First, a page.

Wednesday, July 10, 2013


Malaysia donts:

  • Do not offend, scold or reprimand a Malaysian, neither in public nor privately. This causes major loss of face and damages the relationship beyond repair.
  • Do not use the right forefinger  to point at places, objects or people. Instead, the thumb of the right hand with four fingers folded under is the preferred usage.
  • Do not touch the head of an adult. The head is viewd as the most sacred body port.
  • Do not kiss anyone in public-not romantically anyway.
  • Do not point the bottom of your feet at anyone.
  • Do not offer to shake hands unless you know that your acquaintances are fairly Westernized. Even then, let them offer to shake first. Never shake hands with women unless they offer to do so first.
  • Do not bring up the topic of ethnic relations in Malaysia or the political system: they are both sensitive subjects.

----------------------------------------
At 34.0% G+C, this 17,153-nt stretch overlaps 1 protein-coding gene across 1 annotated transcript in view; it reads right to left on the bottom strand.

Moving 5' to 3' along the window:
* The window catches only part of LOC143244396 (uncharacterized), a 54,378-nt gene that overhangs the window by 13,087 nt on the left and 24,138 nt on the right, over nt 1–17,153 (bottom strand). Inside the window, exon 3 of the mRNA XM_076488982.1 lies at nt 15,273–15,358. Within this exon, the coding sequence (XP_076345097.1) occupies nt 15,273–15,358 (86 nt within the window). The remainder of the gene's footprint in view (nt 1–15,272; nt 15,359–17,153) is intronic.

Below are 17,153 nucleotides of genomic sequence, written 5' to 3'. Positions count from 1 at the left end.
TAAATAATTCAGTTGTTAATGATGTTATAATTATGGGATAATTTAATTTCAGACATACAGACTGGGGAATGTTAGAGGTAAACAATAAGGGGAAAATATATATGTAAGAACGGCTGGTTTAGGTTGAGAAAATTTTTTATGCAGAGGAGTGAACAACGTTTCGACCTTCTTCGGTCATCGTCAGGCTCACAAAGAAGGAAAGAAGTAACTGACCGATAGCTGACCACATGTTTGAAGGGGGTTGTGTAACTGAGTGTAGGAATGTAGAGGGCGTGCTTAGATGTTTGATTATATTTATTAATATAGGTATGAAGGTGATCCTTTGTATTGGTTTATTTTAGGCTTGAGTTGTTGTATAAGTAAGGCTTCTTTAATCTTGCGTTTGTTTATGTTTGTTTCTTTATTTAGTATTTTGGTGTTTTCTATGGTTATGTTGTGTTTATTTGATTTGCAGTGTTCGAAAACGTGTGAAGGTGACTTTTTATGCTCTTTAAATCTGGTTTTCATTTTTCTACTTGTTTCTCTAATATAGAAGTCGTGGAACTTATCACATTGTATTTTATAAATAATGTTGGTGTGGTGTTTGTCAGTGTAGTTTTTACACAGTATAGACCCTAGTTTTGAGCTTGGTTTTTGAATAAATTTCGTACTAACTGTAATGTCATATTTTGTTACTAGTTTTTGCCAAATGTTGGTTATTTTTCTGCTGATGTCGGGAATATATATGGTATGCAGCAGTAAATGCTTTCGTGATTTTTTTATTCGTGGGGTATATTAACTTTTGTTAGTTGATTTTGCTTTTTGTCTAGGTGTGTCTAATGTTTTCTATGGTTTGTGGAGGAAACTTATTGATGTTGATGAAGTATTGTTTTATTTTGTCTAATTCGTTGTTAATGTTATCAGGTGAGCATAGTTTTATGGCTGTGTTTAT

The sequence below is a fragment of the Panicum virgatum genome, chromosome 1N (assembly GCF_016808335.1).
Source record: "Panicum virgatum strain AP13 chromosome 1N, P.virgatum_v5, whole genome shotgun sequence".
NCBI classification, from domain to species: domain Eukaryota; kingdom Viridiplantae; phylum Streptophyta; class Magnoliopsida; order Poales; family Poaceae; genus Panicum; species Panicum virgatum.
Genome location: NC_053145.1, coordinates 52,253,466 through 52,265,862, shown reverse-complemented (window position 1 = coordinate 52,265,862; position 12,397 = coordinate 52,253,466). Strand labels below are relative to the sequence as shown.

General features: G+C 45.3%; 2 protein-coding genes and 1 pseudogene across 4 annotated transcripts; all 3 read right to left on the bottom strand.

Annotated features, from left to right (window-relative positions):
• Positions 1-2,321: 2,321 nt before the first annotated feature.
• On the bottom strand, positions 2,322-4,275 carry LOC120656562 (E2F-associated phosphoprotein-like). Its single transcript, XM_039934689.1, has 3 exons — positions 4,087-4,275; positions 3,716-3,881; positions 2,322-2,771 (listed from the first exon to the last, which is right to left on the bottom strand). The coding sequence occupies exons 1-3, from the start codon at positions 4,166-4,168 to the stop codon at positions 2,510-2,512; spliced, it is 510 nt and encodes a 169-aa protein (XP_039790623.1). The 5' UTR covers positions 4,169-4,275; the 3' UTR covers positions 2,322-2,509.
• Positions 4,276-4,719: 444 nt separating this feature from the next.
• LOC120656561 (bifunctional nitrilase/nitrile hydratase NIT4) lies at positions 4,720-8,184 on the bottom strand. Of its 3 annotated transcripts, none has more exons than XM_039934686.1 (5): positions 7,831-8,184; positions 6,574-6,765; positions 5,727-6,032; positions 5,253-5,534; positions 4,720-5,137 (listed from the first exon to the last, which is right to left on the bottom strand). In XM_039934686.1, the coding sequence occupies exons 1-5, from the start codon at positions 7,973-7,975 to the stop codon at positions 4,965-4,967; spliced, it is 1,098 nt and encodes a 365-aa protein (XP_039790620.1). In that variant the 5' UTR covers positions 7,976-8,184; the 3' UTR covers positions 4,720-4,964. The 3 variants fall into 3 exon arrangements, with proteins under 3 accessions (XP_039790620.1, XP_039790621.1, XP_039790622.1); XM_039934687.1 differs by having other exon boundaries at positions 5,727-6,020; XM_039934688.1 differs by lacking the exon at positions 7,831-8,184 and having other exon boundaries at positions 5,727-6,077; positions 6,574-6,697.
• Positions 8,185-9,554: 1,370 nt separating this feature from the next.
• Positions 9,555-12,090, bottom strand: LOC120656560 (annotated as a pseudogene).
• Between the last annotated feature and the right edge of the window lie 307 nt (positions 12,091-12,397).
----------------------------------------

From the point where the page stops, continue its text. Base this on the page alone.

• Do not touch touch or hand a monk something. Even accidentally brushing against their robes requires that they fast and perform a cleansing ritual.
  • Do not pound your fist into the palm of the other hand is considered an obscene gesture to some people.
  • Do not ever involve in illegal drugs. There is a mandatory death penalty for trafficking.
  • Do not drink alcohol. The country’s large Muslim population does not drink alcohol.

Malaysia dos:

  • Do call before visiting a friend and inform of one's arrival.
  • Do dress neatly when entering places of worship. Do wear long sleeves and loose pants or long skirts.
  • Do remove your shoes  when entering a Malaysian home or when visiting places of worship such as Mosque or Temple.
  • Do enter the shrine with your left foot first, and exit by leading with your right foot. This gesture symbolically represents a whole.
  • Do use the right hand when eating with one's hand or giving and receiving objects.
  • Do bear in mind, that in Malaysia dining etiquette, burping or belching after a meal is acceptable.
  • Do convert most of your currency in Malaysia. There is restriction of bringing large amounts of ringgit (Malaysia’s currency) into or out of the country.

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